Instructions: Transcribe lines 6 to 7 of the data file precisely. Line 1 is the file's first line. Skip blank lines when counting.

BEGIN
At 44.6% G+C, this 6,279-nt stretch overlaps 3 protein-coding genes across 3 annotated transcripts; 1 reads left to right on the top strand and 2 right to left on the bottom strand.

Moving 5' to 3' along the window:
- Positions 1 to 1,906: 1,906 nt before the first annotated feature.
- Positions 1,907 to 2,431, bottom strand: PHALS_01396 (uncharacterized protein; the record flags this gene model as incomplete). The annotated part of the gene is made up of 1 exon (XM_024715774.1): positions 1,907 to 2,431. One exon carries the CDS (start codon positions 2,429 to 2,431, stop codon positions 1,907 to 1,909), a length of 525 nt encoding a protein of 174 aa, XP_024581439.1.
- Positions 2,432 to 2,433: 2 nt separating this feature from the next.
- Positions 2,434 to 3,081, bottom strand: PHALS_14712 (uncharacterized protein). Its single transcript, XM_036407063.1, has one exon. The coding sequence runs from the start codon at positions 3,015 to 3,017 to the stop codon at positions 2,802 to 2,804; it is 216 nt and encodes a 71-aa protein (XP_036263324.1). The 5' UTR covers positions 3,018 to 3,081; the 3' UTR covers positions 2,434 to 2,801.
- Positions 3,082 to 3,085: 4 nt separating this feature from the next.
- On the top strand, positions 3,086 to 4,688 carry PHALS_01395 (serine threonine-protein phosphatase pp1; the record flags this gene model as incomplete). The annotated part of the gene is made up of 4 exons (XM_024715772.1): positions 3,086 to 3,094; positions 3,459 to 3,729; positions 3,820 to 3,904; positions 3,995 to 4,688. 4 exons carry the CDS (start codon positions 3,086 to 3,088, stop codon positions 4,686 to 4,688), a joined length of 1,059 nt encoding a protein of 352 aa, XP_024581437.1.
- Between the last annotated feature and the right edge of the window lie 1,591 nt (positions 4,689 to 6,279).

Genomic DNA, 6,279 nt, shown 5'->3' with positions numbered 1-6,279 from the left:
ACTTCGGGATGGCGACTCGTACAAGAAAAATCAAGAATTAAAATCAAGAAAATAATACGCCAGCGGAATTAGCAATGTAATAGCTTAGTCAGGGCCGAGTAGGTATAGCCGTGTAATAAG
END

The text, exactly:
- Positions 2,434 to 3,081, bottom strand: PHALS_14712 (uncharacterized protein). Its single transcript, XM_036407063.1, has one exon. The coding sequence runs from the start codon at positions 3,015 to 3,017 to the stop codon at positions 2,802 to 2,804; it is 216 nt and encodes a 71-aa protein (XP_036263324.1). The 5' UTR covers positions 3,018 to 3,081; the 3' UTR covers positions 2,434 to 2,801.
- Positions 3,082 to 3,085: 4 nt separating this feature from the next.